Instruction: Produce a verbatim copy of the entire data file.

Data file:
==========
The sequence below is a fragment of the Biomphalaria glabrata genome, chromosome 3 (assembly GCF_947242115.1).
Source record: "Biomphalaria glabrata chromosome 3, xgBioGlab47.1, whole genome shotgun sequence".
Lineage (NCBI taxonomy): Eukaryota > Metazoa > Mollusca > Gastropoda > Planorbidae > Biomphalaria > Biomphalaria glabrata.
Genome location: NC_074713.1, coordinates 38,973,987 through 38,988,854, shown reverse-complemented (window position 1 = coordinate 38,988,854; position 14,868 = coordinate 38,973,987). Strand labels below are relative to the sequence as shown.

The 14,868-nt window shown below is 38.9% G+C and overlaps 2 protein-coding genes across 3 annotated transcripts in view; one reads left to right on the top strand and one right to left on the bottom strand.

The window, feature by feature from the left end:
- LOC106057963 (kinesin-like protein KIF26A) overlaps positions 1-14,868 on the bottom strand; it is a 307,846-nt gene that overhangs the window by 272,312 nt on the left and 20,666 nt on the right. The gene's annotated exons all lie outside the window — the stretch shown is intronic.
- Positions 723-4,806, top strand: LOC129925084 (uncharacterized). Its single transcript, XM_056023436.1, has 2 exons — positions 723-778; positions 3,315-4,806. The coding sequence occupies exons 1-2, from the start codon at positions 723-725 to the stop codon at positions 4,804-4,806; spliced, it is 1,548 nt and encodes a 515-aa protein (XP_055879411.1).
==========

The sequence below is a fragment of the Biomphalaria glabrata genome, chromosome 3 (assembly GCF_947242115.1).
Source record: "Biomphalaria glabrata chromosome 3, xgBioGlab47.1, whole genome shotgun sequence".
Lineage (NCBI taxonomy): Eukaryota > Metazoa > Mollusca > Gastropoda > Planorbidae > Biomphalaria > Biomphalaria glabrata.
Genome location: NC_074713.1, coordinates 38,973,987 through 38,988,854, shown reverse-complemented (window position 1 = coordinate 38,988,854; position 14,868 = coordinate 38,973,987). Strand labels below are relative to the sequence as shown.

The 14,868-nt window shown below is 38.9% G+C and overlaps 2 protein-coding genes across 3 annotated transcripts in view; one reads left to right on the top strand and one right to left on the bottom strand.

The window, feature by feature from the left end:
- LOC106057963 (kinesin-like protein KIF26A) overlaps positions 1-14,868 on the bottom strand; it is a 307,846-nt gene that overhangs the window by 272,312 nt on the left and 20,666 nt on the right. The gene's annotated exons all lie outside the window — the stretch shown is intronic.
- Positions 723-4,806, top strand: LOC129925084 (uncharacterized). Its single transcript, XM_056023436.1, has 2 exons — positions 723-778; positions 3,315-4,806. The coding sequence occupies exons 1-2, from the start codon at positions 723-725 to the stop codon at positions 4,804-4,806; spliced, it is 1,548 nt and encodes a 515-aa protein (XP_055879411.1).